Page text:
Lawrence Thornton's novel Imagining Argentina explores the evolution and aftermath of that country's "Dirty War" (1976-1983) during which between 9,000 and 30,000 civilians were "disappeared" by the military regime. Indeed, the book's title, "Imagining Argentina", is no misnomer and it soon becomes clear that Thornton, who has never lived in Argentina, fails to engage with this country's reality. If the "Dirty War" is to be understood, fiction must be disentangled strand by strand from fact. But Thornton undermines the seriousness of his novel's message by superimposing whimsy on a painful, and unresolved, chapter of Argentine history. Thornton does succeed in conveying the juggernaut of State Terrorism in images such as "a green Ford Falcon disappearing into the night streets of Buenos Aires, its exhaust a stain of gray blood on the air". But when he declares that the soldier's dream was to lie beside "a prostrate Argentina he had fucked to death", the writing becomes hackneyed and overblown. A pity that, in purveying his reductivist view of history, Thornton omits to mention one of the many atrocities committed by the "Montoneros" (a radical Peronist group), such as the kidnapping and execution of Aramburu, a former Argentine President. [phpzon keywords="Lawrence Thornton" num="10 country="US" searchindex="Books" trackingid="spike" sort="none" templatename="columns" columns="2 paging="true"]


www.spikemagazine.com

Lawrence Thornton - Imagining ArgentinaImagining Argentina - Lawrence ThorntonSee all books by Lawrence Thornton at Amazon.co.uk | Amazon.comLawrence Thornton's novel Imagining Argentina explores the evolution and aftermath of that country's "Dirty War" (1976-1983) during which between 9,000 and 30,000 civilians were "disappeared" by the military regime.Indeed, the book's title, "Imagining Argentina", is no misnomer and it soon becomes clear that Thornton, who has never lived in Argentina, fails to engage with this country's reality.If the "Dirty War" is to be understood, fiction must be disentangled strand by strand from fact.But Thornton undermines the seriousness of his novel's message by superimposing whimsy on a painful, and unresolved, chapter of Argentine history.Thornton does succeed in conveying the juggernaut of State Terrorism in images such as "a green Ford Falcon disappearing into the night streets of Buenos Aires, its exhaust a stain of gray blood on the air".But when he declares that the soldier's dream was to lie beside "a prostrate Argentina he had fucked to death", the writing becomes hackneyed and overblown.A pity that, in purveying his reductivist view of history, Thornton omits to mention one of the many atrocities committed by the "Montoneros" (a radical Peronist group), such as the kidnapping and execution of Aramburu, a former Argentine President. In the final analysis, Imagining Argentina founders on the fantastical.by: Lawrence Thorntonby: Lawrence Thorntonby: Lawrence Thorntonby: Lawrence Thornton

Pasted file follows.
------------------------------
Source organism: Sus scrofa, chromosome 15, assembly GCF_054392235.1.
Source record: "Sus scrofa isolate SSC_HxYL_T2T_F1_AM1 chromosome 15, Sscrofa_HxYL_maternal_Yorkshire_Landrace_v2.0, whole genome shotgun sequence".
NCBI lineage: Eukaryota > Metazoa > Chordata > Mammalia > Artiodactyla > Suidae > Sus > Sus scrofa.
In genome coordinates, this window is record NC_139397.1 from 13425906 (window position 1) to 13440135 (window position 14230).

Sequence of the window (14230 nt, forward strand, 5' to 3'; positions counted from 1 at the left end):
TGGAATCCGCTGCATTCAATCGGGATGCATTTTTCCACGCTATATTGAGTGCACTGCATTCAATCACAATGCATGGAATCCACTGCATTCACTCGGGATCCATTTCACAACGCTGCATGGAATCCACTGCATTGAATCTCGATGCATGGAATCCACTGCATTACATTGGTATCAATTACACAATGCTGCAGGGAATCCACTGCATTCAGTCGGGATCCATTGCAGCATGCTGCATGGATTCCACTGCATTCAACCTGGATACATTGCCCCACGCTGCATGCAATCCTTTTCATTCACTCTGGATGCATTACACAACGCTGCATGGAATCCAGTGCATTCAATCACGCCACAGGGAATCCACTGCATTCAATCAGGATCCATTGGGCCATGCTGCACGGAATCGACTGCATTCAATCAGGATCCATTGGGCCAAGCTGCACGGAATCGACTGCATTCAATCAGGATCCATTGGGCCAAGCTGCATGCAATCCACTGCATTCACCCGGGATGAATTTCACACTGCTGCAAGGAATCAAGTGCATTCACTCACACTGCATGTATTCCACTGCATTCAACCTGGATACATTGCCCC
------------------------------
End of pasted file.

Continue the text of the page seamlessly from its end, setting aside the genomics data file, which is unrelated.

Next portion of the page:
www.spikemagazine.com

Lawrence Thornton - Imagining Argentina
Imagining Argentina - Lawrence Thornton See all books by Lawrence Thornton at Amazon.co.uk | Amazon.com Lawrence Thornton's novel Imagining Argentina explores the evolution and aftermath of that country's "Dirty War" (1976-1983) during which between 9,000 and 30,000 civilians were "disappeared" by the military regime. Indeed, the book's title, "Imagining Argentina", is no misnomer and it soon becomes clear that Thornton, who has never lived in Argentina, fails to engage with this country's reality. If the "Dirty War" is to be understood, fiction must be disentangled strand by strand from fact. But Thornton undermines the seriousness of his novel's message by superimposing whimsy on a painful, and unresolved, chapter of Argentine history. Thornton does succeed in conveying the juggernaut of State Terrorism in images such as "a green Ford Falcon disappearing into the night streets of Buenos Aires, its exhaust a stain of gray blood on the air". But when he declares that the soldier's dream was to lie beside "a prostrate Argentina he had fucked to death", the writing becomes hackneyed and overblown. A pity that, in purveying his reductivist view of history, Thornton omits to mention one of the many atrocities committed by the "Montoneros" (a radical Peronist group), such as the kidnapping and execution of Aramburu, a former Argentine President.